Today’s pronounced Red/Blue divide has deeply affected the practice of policing, for better and worse. Let’s self-plagiarize from “Backing Off”:
Law enforcement is replete with ambiguity and uncertainty, and in the real world of the streets, crude responses are sometimes unavoidable. Over the last several years, though, the permissible margin of error has substantially narrowed...Fine-tuning the police response so that our emerging notions of justice and equity aren’t breached and everyone is pleased has human and practical limits. And they’ve likely been reached.
For an example of these “limits” let’s turn to (where else?) George Floyd. His killing led to ex-Minneapolis cop Derek Chauvin’s conviction on State murder charges and, just the other day, to the conviction of his three colleagues on Federal civil rights charges. Police Issues never considered Chauvin’s behavior even marginally acceptable – our essay, posted nine days after the officers’ encounter with Mr. Floyd, was entitled “Punishment Isn’t a Cop’s Job.”
On the other hand, our assessment of officer Thomas Lane’s behavior is far more forgiving. Here’s an outtake from our recent essay, “Backing Off”:
Pulling a gun isn’t pretty, but that’s what rookie MPD officer Thomas Lane did when Mr. Floyd seemed reluctant to step out of the car. As depicted in bodycam video, officer Lane soon had the drugged man out of the driver’s seat and in physical custody, avoiding further risks to citizens and police....
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Grimace if you wish, but in the everyday world of law enforcement, where cops face citizens who are often obstinate and all-too-frequently armed, that scores as a “success.” But Lane, who was only on his fourth shift as a full-fledged cop, displayed compassion. Once Mr. Floyd was pinned down and unresisting, the rookie voiced concern about the arrestee's well-being and (twice) suggested he be rolled over. But Chauvin said “no.” As Lane’s flustered lawyer contended during closing arguments, Chauvin treated his colleagues, including Lane and his rookie partner Kueng, like peons. “Tom Lane can’t argue with him,” said Earl Gray. “That's common sense...Chauvin was going to be the leader of the pack with these two kids.” Lane’s good intentions, he added, were evident when EMT’s arrived. (He jumped in to help, then rode in the ambulance and participated in doing CPR.)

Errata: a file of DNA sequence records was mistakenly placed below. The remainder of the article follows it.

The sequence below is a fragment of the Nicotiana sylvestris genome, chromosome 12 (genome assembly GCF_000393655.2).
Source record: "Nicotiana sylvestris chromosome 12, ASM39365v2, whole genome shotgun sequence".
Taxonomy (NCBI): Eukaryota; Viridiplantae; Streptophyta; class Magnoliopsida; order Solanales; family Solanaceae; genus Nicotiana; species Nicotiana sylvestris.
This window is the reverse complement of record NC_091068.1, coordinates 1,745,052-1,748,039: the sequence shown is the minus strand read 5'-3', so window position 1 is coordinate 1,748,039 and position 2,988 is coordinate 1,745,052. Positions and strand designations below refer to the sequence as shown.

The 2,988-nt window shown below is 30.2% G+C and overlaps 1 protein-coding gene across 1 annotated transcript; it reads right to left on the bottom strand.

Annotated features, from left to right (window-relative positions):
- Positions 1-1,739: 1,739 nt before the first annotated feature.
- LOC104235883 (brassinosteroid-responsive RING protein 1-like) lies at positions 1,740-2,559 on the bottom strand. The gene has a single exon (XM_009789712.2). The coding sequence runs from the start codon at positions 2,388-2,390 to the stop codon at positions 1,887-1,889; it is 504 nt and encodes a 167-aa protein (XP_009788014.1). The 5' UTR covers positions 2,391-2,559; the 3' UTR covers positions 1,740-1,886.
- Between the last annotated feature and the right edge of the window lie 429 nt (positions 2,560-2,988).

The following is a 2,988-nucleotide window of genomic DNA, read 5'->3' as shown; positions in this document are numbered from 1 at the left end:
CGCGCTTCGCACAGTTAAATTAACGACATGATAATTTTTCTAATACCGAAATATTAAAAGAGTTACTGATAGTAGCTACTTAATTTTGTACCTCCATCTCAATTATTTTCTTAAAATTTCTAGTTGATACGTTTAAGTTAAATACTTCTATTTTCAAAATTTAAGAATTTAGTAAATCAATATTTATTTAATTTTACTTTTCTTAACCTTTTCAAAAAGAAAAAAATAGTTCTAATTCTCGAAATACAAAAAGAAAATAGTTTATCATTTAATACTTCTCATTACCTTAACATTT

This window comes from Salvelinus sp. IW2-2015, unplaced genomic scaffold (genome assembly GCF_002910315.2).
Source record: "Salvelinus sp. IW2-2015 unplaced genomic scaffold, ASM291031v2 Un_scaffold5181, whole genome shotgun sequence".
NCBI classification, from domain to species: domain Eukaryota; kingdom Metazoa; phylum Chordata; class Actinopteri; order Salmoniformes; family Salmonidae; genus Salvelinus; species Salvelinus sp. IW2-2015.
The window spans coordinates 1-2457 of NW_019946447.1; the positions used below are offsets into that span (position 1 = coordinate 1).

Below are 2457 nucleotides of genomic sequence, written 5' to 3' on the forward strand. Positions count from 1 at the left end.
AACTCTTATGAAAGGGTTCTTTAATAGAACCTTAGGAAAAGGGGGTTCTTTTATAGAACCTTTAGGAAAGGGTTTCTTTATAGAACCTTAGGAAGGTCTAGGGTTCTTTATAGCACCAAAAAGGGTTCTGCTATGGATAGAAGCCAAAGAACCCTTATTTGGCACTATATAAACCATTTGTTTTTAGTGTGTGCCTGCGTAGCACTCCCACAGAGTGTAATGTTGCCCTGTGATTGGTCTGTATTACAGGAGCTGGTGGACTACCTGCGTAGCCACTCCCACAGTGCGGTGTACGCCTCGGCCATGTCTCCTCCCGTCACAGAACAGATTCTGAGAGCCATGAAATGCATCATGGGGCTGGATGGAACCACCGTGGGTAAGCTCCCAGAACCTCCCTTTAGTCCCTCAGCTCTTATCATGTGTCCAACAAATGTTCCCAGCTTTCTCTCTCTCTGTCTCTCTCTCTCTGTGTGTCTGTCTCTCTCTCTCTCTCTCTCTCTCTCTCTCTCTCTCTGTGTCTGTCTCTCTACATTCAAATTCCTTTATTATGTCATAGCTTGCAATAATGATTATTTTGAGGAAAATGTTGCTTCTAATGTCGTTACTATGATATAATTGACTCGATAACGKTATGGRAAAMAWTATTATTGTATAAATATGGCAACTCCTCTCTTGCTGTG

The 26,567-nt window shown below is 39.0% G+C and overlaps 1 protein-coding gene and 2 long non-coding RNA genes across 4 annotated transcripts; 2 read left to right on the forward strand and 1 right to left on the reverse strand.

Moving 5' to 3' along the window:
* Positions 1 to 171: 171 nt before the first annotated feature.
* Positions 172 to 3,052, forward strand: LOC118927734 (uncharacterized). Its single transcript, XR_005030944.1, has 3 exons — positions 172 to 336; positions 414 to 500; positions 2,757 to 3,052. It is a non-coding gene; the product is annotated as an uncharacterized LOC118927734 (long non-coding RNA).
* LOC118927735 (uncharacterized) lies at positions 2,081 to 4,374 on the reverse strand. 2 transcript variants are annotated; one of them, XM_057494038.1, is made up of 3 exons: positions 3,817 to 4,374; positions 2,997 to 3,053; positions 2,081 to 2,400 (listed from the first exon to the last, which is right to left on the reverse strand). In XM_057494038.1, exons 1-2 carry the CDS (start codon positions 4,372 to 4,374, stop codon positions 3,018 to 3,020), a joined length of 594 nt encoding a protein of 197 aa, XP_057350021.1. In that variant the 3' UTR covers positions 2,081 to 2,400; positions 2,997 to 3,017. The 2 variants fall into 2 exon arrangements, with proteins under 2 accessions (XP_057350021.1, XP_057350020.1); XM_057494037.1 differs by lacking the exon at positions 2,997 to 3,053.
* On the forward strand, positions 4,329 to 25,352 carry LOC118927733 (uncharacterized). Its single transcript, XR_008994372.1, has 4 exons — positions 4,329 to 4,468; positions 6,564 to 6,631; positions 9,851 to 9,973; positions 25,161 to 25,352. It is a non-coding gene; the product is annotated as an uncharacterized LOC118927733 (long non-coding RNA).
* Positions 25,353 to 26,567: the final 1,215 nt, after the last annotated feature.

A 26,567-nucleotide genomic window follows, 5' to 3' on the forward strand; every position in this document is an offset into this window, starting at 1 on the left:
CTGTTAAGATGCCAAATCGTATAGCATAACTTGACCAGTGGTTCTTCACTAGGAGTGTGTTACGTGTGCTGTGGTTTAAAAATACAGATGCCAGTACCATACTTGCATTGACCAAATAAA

Indeed, the lawyer expressed outrage that his client was charged. He called the decision a product of “mob politics”:
Why did the government indict them? We all know why. Politics, ladies and gentlemen. He was indicted – an innocent man.
That promptly drew an objection, which was (perhaps surprisingly) overruled. No matter. Thomas Lane, his rookie partner J. Alexander Kueng, and Chauvin’s partner Tou Thao were convicted as charged.
Back to the present. As fierce battles continue over how far to go in regulating and, yes, constraining the police, the tenor of these times – what Lane’s attorney referred to as “politics” – is undeniably different. We’ve often warned in our “Wrongful Conviction” essays that “confirmation bias,” the tendency to accept what’s consistent with one’s beliefs and reject what’s not, can play havoc with the truth (see, for example, “Guilty Until Proven Innocent”). In our fraught atmosphere, the possibility that judgments might be warped by ideology gives cause for alarm. Let’s hope that Lane’s sentence and the cases against fifty-four California Highway Patrol officers and nineteen Austin police officers will reflect the truth – and nothing but.
3/4/22 George Gascon, L.A.’s progressive D.A., launched a review of past police shootings when he took office in January 2021. So far that’s led to two cases. In August 2021 he filed assault charges against Torrance cop David Chandler over a 2018 incident in which Chandler shot and wounded a knife-armed man as he walked away. And on March 3, 2022 Gascon filed manslaughter and assault charges against L.A. County deputy sheriff Andrew Lyons for a June 2021 shooting in which Lyons unleashed a volley of rifle fire at a vehicle as its driver, who was unarmed, tried to elude arrest on gun-related charges.
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Punishment Isn’t a Cop’s Job Trial of Derek Chauvin Trials of Lane, Kueng and Thao
Full Stop Ahead What’s Up With Policing? Backing Off Guilty Until Proven Innocent